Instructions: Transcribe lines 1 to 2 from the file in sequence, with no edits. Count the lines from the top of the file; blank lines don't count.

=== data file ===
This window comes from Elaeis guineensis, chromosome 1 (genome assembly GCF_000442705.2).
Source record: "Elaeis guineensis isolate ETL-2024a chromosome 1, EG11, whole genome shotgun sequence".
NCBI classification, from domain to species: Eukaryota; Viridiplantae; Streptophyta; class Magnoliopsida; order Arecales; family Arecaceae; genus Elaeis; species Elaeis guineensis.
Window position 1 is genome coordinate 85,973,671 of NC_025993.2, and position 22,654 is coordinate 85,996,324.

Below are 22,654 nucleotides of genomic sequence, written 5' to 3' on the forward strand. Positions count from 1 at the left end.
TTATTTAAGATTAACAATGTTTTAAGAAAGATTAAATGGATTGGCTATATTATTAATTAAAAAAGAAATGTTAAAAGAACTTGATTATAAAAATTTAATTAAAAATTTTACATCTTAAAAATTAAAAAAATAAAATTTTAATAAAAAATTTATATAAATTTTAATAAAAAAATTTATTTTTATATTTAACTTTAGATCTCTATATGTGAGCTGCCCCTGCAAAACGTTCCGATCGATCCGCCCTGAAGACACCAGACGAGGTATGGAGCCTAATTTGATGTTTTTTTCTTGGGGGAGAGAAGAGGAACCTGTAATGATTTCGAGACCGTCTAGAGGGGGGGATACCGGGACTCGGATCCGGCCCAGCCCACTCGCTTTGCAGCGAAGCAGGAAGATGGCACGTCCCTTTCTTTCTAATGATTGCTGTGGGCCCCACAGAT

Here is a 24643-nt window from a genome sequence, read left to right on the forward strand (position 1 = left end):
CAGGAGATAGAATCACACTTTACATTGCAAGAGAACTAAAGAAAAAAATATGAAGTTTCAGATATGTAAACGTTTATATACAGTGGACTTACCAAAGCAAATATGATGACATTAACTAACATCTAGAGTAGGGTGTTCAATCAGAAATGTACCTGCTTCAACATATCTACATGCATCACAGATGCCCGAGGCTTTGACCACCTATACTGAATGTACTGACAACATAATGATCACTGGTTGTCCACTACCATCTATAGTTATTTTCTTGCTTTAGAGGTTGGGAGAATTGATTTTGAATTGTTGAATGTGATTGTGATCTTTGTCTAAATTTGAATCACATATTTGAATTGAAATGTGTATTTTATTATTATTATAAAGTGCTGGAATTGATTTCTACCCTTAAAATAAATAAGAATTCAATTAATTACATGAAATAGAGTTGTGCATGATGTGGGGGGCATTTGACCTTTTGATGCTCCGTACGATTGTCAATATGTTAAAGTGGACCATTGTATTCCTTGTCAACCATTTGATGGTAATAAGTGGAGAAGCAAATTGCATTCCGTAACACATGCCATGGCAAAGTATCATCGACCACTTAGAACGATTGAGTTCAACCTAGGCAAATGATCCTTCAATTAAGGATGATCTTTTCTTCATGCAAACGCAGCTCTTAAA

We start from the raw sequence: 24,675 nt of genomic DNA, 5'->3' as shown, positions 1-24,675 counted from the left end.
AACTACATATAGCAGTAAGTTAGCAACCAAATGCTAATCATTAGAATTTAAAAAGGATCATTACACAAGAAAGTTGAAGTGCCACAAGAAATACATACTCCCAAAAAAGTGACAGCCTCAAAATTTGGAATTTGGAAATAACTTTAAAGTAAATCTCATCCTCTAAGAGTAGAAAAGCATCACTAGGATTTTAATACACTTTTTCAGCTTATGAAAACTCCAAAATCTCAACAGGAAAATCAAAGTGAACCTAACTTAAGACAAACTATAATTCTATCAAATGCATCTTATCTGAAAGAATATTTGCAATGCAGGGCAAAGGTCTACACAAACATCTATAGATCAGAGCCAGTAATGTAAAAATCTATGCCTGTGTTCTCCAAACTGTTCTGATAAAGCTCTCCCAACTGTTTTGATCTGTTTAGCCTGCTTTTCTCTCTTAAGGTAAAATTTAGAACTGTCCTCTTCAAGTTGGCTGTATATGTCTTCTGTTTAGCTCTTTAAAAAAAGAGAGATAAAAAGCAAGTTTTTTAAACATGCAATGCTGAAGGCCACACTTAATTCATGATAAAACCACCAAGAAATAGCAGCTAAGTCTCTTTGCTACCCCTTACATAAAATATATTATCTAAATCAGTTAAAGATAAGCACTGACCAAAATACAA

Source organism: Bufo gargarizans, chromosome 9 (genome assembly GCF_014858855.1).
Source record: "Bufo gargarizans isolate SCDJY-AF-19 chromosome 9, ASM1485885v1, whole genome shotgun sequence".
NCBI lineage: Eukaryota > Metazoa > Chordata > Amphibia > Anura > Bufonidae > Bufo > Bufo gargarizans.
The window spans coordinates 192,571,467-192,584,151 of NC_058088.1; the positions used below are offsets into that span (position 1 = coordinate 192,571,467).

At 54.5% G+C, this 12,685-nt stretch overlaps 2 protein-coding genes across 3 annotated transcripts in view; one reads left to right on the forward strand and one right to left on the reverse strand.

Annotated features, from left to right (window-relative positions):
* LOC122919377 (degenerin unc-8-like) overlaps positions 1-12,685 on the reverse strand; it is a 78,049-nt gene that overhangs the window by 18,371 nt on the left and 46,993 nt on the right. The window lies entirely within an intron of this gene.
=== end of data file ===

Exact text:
This window comes from Elaeis guineensis, chromosome 1 (genome assembly GCF_000442705.2).
Source record: "Elaeis guineensis isolate ETL-2024a chromosome 1, EG11, whole genome shotgun sequence".